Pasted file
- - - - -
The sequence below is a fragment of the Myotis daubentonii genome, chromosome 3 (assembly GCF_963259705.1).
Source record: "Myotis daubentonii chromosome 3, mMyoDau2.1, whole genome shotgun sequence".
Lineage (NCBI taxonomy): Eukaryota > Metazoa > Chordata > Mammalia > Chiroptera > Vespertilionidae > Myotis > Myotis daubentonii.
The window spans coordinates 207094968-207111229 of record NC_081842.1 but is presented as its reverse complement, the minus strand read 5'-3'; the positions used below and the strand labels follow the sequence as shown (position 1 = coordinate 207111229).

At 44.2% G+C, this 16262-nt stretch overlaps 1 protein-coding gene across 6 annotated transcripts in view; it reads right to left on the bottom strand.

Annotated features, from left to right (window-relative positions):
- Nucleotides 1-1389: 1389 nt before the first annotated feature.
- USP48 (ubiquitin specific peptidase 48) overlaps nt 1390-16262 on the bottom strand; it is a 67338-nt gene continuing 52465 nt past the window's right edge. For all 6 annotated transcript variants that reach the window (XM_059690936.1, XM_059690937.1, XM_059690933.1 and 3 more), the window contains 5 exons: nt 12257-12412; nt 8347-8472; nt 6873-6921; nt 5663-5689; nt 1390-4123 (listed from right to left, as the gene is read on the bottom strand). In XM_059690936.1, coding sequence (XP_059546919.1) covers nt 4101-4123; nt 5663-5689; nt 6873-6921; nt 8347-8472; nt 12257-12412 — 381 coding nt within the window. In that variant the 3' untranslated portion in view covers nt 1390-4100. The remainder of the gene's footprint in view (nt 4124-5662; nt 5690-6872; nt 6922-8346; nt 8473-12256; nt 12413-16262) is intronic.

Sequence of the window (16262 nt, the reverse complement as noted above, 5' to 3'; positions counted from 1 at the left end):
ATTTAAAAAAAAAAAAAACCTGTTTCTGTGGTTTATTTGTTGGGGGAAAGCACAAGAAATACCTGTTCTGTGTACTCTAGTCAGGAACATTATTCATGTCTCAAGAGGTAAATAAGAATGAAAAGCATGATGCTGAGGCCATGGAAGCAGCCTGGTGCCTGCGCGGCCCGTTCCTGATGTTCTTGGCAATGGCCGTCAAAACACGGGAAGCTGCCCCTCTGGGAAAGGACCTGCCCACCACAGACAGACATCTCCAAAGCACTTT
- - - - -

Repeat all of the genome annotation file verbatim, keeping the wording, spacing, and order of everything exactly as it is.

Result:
The sequence below is a fragment of the Myotis daubentonii genome, chromosome 3 (assembly GCF_963259705.1).
Source record: "Myotis daubentonii chromosome 3, mMyoDau2.1, whole genome shotgun sequence".
Lineage (NCBI taxonomy): Eukaryota > Metazoa > Chordata > Mammalia > Chiroptera > Vespertilionidae > Myotis > Myotis daubentonii.
The window spans coordinates 207094968-207111229 of record NC_081842.1 but is presented as its reverse complement, the minus strand read 5'-3'; the positions used below and the strand labels follow the sequence as shown (position 1 = coordinate 207111229).

At 44.2% G+C, this 16262-nt stretch overlaps 1 protein-coding gene across 6 annotated transcripts in view; it reads right to left on the bottom strand.

Annotated features, from left to right (window-relative positions):
- Nucleotides 1-1389: 1389 nt before the first annotated feature.
- USP48 (ubiquitin specific peptidase 48) overlaps nt 1390-16262 on the bottom strand; it is a 67338-nt gene continuing 52465 nt past the window's right edge. For all 6 annotated transcript variants that reach the window (XM_059690936.1, XM_059690937.1, XM_059690933.1 and 3 more), the window contains 5 exons: nt 12257-12412; nt 8347-8472; nt 6873-6921; nt 5663-5689; nt 1390-4123 (listed from right to left, as the gene is read on the bottom strand). In XM_059690936.1, coding sequence (XP_059546919.1) covers nt 4101-4123; nt 5663-5689; nt 6873-6921; nt 8347-8472; nt 12257-12412 — 381 coding nt within the window. In that variant the 3' untranslated portion in view covers nt 1390-4100. The remainder of the gene's footprint in view (nt 4124-5662; nt 5690-6872; nt 6922-8346; nt 8473-12256; nt 12413-16262) is intronic.

Sequence of the window (16262 nt, the reverse complement as noted above, 5' to 3'; positions counted from 1 at the left end):
ATTTAAAAAAAAAAAAAACCTGTTTCTGTGGTTTATTTGTTGGGGGAAAGCACAAGAAATACCTGTTCTGTGTACTCTAGTCAGGAACATTATTCATGTCTCAAGAGGTAAATAAGAATGAAAAGCATGATGCTGAGGCCATGGAAGCAGCCTGGTGCCTGCGCGGCCCGTTCCTGATGTTCTTGGCAATGGCCGTCAAAACACGGGAAGCTGCCCCTCTGGGAAAGGACCTGCCCACCACAGACAGACATCTCCAAAGCACTTT